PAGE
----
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Perineal Hernia

By: Dr. David Diamond

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When medical management is the sole course of treatment, your veterinarian should be informed if the animal has any return of straining to defecate, starts vomiting, or begins straining to urinate. The treatments may need to be adjusted to keep the dog from needing to strain, or surgery may be indicated.

If surgical correction is done, some potential complications can occur. It is common for the animal to strain to defecate for several days after surgery, but this should not persist and definitely should not get worse or cause swelling again. Most animals are sent home with instructions to continue use of the stool softeners and/or special diet while the repair heals.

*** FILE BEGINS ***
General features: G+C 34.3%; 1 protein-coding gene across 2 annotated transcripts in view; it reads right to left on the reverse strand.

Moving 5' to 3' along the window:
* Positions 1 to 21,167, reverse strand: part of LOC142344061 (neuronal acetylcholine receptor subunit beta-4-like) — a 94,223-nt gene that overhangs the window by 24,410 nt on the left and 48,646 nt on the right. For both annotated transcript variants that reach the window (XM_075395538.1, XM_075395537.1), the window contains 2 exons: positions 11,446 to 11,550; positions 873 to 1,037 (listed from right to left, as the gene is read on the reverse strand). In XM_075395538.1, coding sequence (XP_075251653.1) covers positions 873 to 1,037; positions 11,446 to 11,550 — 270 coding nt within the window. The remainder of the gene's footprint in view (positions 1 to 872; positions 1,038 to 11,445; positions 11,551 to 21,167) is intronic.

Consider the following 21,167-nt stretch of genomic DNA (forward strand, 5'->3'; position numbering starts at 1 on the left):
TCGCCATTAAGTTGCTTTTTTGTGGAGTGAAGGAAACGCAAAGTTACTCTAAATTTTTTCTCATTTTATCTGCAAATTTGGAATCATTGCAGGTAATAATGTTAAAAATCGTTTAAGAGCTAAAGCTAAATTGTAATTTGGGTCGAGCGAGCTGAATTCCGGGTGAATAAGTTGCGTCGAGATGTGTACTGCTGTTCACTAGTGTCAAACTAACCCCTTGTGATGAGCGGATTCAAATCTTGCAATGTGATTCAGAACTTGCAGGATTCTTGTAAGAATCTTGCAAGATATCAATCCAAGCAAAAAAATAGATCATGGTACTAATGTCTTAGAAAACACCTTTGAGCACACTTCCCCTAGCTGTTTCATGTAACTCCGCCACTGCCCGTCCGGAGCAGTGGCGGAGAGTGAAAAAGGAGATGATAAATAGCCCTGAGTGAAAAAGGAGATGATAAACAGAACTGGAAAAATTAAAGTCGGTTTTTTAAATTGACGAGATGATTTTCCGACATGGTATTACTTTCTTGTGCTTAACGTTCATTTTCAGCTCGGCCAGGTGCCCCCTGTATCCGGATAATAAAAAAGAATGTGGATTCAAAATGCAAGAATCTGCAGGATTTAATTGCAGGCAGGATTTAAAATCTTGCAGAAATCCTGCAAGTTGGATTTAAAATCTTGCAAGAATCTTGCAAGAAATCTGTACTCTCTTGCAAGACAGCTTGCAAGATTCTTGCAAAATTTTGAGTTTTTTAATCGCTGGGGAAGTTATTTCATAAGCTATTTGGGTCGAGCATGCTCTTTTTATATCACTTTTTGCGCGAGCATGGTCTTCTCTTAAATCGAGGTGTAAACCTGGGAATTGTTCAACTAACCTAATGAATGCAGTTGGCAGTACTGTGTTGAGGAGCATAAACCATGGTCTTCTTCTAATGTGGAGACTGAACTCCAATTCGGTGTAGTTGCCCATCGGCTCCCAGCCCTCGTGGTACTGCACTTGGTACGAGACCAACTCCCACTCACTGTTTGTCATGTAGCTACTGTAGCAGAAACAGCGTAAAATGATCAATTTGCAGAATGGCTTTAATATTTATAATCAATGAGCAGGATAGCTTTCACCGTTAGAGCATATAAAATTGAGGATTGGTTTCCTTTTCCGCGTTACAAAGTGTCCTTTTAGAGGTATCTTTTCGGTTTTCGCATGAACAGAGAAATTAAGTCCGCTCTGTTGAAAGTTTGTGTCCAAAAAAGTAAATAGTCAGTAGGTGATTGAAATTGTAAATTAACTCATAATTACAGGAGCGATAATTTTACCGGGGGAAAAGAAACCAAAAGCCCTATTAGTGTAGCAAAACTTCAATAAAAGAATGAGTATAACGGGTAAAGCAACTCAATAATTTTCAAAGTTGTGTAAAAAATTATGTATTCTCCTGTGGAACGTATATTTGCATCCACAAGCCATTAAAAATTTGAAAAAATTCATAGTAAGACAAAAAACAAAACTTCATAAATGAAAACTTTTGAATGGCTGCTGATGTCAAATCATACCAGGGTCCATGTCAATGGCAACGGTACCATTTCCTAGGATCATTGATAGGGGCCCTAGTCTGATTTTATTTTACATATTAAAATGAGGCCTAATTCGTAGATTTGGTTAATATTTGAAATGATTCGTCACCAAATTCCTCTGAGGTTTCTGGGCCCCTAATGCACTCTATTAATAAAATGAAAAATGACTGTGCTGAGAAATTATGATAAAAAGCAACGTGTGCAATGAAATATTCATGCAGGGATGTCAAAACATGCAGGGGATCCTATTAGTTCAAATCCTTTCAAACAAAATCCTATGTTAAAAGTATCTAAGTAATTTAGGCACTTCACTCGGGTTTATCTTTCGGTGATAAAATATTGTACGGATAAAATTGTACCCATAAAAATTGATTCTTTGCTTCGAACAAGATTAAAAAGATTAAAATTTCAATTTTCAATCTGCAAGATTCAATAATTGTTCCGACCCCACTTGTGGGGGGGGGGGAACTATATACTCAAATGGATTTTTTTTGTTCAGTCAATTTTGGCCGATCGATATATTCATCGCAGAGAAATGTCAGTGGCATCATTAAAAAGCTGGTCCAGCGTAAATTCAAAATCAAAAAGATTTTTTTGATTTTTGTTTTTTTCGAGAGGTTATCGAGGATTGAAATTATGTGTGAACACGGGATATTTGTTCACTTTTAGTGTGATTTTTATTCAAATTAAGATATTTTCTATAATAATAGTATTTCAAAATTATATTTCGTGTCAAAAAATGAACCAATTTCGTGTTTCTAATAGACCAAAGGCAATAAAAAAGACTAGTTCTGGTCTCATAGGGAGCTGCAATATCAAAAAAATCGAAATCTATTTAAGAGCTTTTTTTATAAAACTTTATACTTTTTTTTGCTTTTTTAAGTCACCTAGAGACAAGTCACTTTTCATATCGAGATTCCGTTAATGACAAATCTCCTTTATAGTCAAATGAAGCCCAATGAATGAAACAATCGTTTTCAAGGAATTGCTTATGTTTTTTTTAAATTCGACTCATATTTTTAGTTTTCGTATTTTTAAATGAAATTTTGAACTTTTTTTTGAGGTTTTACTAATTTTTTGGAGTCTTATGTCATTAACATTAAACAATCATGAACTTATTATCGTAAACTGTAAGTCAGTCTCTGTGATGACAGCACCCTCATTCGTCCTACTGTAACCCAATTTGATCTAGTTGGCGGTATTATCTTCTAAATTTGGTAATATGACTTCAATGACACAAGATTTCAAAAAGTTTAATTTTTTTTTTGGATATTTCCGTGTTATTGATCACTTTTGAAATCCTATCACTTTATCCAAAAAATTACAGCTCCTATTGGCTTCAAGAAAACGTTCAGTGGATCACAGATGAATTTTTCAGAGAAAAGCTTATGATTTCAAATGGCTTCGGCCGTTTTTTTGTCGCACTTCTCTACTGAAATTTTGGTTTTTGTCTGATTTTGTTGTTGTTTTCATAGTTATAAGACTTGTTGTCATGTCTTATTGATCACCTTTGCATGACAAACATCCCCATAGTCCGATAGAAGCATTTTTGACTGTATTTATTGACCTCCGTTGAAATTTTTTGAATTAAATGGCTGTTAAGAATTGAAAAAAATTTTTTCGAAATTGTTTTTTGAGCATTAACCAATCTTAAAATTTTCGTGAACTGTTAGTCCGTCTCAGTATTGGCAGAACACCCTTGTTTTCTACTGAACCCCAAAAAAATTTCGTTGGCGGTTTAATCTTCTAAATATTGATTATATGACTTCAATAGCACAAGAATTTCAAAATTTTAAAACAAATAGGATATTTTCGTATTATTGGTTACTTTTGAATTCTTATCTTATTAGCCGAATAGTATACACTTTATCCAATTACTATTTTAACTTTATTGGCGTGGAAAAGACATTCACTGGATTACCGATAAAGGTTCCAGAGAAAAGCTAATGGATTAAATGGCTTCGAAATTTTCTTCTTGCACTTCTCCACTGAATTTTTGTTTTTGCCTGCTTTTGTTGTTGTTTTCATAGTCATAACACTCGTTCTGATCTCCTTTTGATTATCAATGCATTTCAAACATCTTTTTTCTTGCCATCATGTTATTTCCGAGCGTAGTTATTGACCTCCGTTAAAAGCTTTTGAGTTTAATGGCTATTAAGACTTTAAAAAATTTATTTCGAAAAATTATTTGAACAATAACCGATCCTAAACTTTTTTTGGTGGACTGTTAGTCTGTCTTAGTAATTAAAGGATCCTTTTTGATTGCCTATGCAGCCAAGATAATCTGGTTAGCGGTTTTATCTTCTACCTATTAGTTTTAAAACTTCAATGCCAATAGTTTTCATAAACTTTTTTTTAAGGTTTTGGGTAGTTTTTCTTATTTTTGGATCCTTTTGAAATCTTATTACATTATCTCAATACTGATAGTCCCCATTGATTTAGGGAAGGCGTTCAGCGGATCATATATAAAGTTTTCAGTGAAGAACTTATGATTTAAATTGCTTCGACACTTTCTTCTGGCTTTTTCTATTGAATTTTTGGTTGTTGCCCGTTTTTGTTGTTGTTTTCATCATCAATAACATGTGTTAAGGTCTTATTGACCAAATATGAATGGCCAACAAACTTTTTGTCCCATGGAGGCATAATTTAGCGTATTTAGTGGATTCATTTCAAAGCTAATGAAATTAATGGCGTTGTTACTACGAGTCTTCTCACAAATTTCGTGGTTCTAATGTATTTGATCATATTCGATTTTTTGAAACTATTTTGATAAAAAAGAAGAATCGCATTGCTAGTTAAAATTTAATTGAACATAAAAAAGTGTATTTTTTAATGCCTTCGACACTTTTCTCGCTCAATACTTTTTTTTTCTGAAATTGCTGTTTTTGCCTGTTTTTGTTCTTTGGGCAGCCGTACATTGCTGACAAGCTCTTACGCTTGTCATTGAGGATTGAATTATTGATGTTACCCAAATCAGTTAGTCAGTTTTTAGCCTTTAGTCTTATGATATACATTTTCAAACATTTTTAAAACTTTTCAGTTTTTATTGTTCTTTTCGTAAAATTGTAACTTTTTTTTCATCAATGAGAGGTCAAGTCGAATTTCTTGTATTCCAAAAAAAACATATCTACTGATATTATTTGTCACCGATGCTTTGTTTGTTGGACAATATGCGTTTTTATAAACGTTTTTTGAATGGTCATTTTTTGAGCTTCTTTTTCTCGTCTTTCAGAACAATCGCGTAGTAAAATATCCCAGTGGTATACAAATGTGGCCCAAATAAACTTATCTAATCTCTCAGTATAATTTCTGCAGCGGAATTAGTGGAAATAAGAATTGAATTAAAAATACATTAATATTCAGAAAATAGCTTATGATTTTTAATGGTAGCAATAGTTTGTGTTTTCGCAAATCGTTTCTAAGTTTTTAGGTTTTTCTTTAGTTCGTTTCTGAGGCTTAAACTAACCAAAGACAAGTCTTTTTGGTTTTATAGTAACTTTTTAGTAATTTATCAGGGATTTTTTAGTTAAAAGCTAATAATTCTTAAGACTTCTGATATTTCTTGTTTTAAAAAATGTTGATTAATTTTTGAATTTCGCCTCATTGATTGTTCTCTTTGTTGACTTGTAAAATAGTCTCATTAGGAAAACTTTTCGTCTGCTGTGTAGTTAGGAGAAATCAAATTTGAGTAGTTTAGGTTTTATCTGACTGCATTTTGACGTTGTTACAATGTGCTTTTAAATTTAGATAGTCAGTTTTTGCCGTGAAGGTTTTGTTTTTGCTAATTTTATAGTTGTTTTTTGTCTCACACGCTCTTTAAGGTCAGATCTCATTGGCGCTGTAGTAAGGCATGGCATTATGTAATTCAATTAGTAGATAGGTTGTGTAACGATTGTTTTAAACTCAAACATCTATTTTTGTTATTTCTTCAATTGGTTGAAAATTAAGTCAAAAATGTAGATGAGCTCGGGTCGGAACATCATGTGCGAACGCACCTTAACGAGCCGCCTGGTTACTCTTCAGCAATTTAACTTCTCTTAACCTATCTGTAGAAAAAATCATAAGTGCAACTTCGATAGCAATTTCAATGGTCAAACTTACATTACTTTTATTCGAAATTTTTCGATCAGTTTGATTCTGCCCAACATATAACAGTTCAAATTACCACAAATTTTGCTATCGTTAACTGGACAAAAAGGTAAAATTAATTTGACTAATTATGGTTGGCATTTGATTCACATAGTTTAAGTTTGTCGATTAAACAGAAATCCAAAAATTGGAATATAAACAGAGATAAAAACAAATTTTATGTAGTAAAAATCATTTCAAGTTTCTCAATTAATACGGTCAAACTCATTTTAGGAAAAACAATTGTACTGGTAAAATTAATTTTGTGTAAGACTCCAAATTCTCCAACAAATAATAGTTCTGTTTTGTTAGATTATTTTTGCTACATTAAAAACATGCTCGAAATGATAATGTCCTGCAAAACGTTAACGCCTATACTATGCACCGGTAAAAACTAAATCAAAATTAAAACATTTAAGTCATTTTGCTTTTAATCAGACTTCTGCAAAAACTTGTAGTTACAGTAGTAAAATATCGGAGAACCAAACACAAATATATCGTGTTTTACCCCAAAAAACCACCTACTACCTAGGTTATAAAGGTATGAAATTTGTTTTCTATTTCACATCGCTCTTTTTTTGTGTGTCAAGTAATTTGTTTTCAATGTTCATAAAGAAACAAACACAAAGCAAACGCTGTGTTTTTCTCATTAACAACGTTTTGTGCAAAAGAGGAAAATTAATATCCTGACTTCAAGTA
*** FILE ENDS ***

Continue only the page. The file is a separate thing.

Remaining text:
As with any incision, the incision can become infected or break open. The incision should be monitored daily for signs of swelling, redness, or discharge. Your veterinarian should be notified if these occur.

After repair of the hernia, the muscles that are used to close the defect in the pelvic diaphragm may be so weakened that they do not heal properly, leading to recurrence of the hernia. It is also possible that herniation occurs on the opposite side after repair is done on one side. If either of these occurs, the animal will show similar symptoms as before surgery and may need surgery again.

Another complication after surgical repair is fecal incontinence. The nerves that control the anal sphincter muscle can become injured during the surgery and may result in inability of the anus to close completely. This complication is usually only temporary.

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